Tom Sparrow

New hospital brings shift in thinking

A new hospital is being built but Island Health is shifting its thinking to try and keep people out of it

Along with the new hospital comes a shift in thinking by Island Health towards keeping people out of the hospital.

The Vancouver Island Health Authority is working towards caring for seniors where they choose to live, keeping kids healthy and supporting people with mental health or addictions issues before they ever need to come to the hospital.

“When I think of health care it’s not just about the nice shiny building that we are building and what we are going to start talking about in Island Health – the conversations we are going to start having in January in this community is about community health and care,” said Pauline Bernard, Campbell River, Courtenay and Comox director at a public health meeting last Thursday.

The redesign of the system will start with building better relationships between people and their family doctor or nurse practitioner so that needs can be more easily identified and services developed to better fit those needs.

“I guarantee you the way forward is not to build more secure rooms or more hospital rooms,” said Dr. Jeff Beselt, executive medical director for VIHA Geography 1.

It helps a little bit, he admitted, “but we have to find a way to support these people so they can still live with their families.”

The new hospital will have 95 beds.

The regional psych ward in Courtenay will have seven.

Both numbers were concerning to people who attended the meeting last week.

Beselt assured the crowd that even though the current hospital has consistently seen more than 95 people over the last year at any given time, one-third of those people did not need to be in the hospital.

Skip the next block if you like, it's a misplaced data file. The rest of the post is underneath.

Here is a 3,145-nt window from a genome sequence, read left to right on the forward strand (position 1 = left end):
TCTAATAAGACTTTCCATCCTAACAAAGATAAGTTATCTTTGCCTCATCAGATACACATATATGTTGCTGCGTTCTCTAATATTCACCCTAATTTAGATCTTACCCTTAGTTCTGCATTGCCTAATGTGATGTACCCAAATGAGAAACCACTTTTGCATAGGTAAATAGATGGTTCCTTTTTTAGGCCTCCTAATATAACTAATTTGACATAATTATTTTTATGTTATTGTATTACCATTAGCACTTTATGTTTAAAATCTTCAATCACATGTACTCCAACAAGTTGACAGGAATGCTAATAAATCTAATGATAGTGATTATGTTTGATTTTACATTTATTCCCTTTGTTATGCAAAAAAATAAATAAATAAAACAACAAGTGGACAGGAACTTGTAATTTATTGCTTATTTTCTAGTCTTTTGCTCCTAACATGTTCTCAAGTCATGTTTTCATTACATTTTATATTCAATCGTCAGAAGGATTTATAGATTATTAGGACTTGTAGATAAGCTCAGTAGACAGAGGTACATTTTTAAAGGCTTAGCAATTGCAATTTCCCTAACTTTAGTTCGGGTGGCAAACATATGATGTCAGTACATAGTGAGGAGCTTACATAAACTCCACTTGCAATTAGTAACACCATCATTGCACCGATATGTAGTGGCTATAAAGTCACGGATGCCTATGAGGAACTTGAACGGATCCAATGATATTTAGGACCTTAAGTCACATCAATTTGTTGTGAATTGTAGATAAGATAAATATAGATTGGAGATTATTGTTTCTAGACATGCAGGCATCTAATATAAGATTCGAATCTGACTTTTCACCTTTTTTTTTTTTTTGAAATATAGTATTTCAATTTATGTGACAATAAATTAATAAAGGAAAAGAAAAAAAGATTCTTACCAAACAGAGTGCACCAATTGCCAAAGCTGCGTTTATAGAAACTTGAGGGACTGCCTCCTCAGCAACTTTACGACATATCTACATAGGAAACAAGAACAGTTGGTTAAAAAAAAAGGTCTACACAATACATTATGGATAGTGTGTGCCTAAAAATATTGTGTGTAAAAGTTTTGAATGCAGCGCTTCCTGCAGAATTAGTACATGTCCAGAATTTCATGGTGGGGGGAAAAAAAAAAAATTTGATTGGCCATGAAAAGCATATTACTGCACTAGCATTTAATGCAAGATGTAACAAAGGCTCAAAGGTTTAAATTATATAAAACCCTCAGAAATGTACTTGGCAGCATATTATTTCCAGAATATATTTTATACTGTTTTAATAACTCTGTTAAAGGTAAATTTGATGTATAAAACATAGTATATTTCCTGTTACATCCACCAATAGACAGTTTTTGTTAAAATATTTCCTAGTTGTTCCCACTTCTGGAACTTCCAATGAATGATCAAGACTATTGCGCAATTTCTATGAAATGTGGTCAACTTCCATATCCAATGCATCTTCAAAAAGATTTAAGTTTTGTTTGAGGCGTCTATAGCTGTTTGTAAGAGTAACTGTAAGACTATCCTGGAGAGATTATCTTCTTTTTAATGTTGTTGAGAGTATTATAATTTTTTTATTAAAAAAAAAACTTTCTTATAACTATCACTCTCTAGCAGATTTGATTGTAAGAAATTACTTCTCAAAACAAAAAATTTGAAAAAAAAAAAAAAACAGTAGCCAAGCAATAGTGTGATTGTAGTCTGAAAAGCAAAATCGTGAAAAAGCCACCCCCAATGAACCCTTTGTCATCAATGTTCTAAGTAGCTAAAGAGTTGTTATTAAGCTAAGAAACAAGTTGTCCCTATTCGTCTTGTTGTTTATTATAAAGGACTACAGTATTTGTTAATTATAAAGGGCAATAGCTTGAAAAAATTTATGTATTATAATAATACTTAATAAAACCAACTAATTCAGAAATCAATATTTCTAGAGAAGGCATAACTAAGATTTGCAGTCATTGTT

In some cases, those people have been seniors who can no longer live alone in their home.

“Our long term goal has been how on Earth do we bend the curve so that people can go from their homes into residential care and not go through a hospital on the way there,” he said.

There has been a similar issue with the psych beds.

Beselt said that a lot of the time people who do not need to be in the psych ward are placed there because no where else is able to properly care for them. But the new hospital was designed so that dementia patients can be properly cared for and supervised while staying in any unit of the building.

Each unit has walking loops, which means they have no dead ends; a patient can wander and end up back where they started. There is also a wandering system. If a patient tries to go somewhere they aren’t allowed to go, an alarm will sound and a caregiver will respond.

The units were also designed with the nursing stations in the middle with access doors painted the same colour as the wall. Doors that patients are allowed to go through are painted contrasting colours.

“Our goal is not to make it a care home and have dementia patients there, but that when dementia patients come in they can be cared for in an appropriate unit to meet their care needs and we don’t have to group them,” said Christina Rozema, site director.

Another highlighted feature of the new hospital is the family birthing rooms.

After consultations with the local First Nations communities, two large family birthing rooms were designed and created for the new hospital.

At the moment, Rozema said the details are starting to go in, the walls are being painted and soon the systems will be tested. The next stage is to teach the staff how they will be working in their new space.